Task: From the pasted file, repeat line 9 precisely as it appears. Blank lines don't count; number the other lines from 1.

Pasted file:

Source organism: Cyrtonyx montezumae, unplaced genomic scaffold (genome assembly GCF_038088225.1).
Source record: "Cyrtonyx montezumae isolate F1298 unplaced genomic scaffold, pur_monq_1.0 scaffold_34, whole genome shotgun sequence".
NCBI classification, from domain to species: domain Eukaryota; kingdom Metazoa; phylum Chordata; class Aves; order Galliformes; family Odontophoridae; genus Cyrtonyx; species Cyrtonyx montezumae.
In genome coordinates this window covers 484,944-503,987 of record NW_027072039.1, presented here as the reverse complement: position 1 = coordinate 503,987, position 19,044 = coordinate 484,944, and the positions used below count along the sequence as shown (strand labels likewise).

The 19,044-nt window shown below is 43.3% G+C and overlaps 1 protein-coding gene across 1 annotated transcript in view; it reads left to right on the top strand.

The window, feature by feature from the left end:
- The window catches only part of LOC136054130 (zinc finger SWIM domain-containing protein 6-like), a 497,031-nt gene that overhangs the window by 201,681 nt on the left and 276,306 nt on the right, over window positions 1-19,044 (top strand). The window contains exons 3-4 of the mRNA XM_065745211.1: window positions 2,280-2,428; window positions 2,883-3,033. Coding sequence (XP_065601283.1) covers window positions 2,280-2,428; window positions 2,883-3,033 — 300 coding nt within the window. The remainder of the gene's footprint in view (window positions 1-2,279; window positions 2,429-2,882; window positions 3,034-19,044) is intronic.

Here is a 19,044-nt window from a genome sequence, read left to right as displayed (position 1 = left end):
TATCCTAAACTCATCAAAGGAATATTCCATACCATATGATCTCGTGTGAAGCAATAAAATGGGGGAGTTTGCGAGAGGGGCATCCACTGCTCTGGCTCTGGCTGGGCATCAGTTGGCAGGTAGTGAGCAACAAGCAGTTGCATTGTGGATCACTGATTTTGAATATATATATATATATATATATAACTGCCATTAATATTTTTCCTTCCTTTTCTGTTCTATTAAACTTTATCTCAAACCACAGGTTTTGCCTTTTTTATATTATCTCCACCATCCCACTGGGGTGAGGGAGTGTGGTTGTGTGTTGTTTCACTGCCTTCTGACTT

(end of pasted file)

TATCCTAAACTCATCAAAGGAATATTCCATACCATATGATCTCGTGTGAAGCAATAAAATGGGGGAGTTTGCGAGAGGGGCATCCACTGCTCTGGCTCTGGCTGGGCATCAGTTGGCAGGTAGTGAGCAACAAGCAGTTGCATTGTGGATCACTGATTTTGAATATATATATATATATATATATAACTGCCATTAATATTTTTCCTTCCTTTTCTGTTCTATTAAACTTTATCTCAAACCACAGGTTTTGCCTTTTTTATATTATCTCCACCATCCCACTGGGGTGAGGGAGTGTGGTTGTGTGTTGTTTCACTGCCTTCTGACTT